Oh boy, I’ve been waiting to do this post for ages. It’s taken me a while to visit all these bathrooms, but I’ve finally done it – and I got photographs of all of them! I don’t think the Baberoo enjoyed being wheeled from toilet to toilet all through town just so I could take photos of the loos, but I did it so that other babies (and parents) can benefit.
In this guide I’ve only included baby-changing bathrooms located in shops, department stores, or shopping centres, as well as public conveniences. Anything that’s in a restaurant or café has NOT been included in this list, since I will eventually review those individually when I go to that café or restaurant (that’s to keep you reading my blog!). Same goes for museums and attractions – those loos will be included in my write-up of that attraction.
So here it is: a guide to eight baby-changing facilities (good and bad) in the Oxford city centre. A photo follows each description.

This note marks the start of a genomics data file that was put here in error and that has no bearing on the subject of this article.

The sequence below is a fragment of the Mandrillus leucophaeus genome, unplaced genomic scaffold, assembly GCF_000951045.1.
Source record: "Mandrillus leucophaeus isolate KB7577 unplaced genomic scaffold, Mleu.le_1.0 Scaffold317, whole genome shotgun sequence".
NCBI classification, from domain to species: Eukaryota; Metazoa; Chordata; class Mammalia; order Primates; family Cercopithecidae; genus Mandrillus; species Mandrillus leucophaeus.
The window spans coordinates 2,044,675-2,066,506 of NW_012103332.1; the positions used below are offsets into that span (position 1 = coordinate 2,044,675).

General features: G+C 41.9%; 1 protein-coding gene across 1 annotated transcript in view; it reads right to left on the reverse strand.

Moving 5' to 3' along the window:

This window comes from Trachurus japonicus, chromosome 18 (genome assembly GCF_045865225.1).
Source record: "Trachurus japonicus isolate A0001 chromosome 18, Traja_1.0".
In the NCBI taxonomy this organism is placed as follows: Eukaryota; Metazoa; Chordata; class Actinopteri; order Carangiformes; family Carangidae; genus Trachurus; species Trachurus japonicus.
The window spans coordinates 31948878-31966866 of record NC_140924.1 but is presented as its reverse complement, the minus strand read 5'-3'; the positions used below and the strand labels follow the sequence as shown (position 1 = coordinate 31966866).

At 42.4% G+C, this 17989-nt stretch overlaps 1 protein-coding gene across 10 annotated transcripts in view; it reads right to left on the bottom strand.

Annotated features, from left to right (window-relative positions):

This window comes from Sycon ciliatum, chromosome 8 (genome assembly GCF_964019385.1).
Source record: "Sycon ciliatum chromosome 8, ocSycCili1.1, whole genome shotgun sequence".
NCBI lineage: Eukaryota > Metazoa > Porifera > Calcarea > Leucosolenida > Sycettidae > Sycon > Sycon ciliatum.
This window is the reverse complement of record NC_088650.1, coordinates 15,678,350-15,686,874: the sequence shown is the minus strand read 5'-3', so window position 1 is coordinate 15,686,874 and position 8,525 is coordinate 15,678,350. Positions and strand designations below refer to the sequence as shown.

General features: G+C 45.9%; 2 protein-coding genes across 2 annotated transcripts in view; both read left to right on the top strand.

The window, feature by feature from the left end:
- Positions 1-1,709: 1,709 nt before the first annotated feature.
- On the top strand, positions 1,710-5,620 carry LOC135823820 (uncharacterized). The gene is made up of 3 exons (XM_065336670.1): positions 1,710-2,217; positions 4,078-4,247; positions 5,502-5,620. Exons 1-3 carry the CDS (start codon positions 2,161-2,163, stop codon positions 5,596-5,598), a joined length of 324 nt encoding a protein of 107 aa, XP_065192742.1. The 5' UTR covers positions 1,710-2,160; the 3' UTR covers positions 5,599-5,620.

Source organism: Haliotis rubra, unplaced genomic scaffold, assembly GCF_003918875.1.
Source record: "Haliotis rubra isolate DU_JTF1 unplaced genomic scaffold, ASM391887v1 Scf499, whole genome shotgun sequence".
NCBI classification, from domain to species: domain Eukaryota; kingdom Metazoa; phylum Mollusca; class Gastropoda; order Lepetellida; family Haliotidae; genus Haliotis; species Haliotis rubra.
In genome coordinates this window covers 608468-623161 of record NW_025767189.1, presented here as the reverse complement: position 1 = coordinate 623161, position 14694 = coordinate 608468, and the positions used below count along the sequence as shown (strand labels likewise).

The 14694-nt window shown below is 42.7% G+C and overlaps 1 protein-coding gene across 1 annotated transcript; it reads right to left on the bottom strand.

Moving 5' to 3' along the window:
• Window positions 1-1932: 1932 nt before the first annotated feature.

Debenhams (Magdalen Street, OX1 3AA): The Debenhams baby-changing room is well-known by many a parent, as evidenced by the constant queue of prams waiting to get in. Even when you’re waiting to cross the street to get to Debenhams you can tell which parents are desperate: they’re the ones white-knuckling their strollers, ready to race across as soon as the light changes so they can be first in the queue for the lift. I don’t blame them; I’ve done it myself. The baby-changing room is on the third floor along with the rest of the loos. It’s a fair size and has a reasonable amount of counter space next to the built-in changing table, and it also has a toilet for parents to use. It’s usually clean, although the low lighting makes it seem dingy. Unfortunately, Debenhams has a constant stream of very loud music and advertisements playing in the loo, which is fine (and may be useful as a distraction) when your kid needs to be changed, but very, very annoying when it’s you who has to use the toilet and your baby is sleeping, because the noise is certain to wake them up. The very narrow corridor leading to the room is somewhat awkward to manoeuvre through, and since the signage is terrible, you will usually meet at least one confused woman who is just trying to find the ladies’ loos (they’re a bit further down the main corridor and to the right). Debenhams also has a room opposite the baby-changing room where you can breastfeed your baby in private, although its plastic bucket seats would not be my first choice for a comfortable feed. Still, this facility is a tried-and-true one for most parents.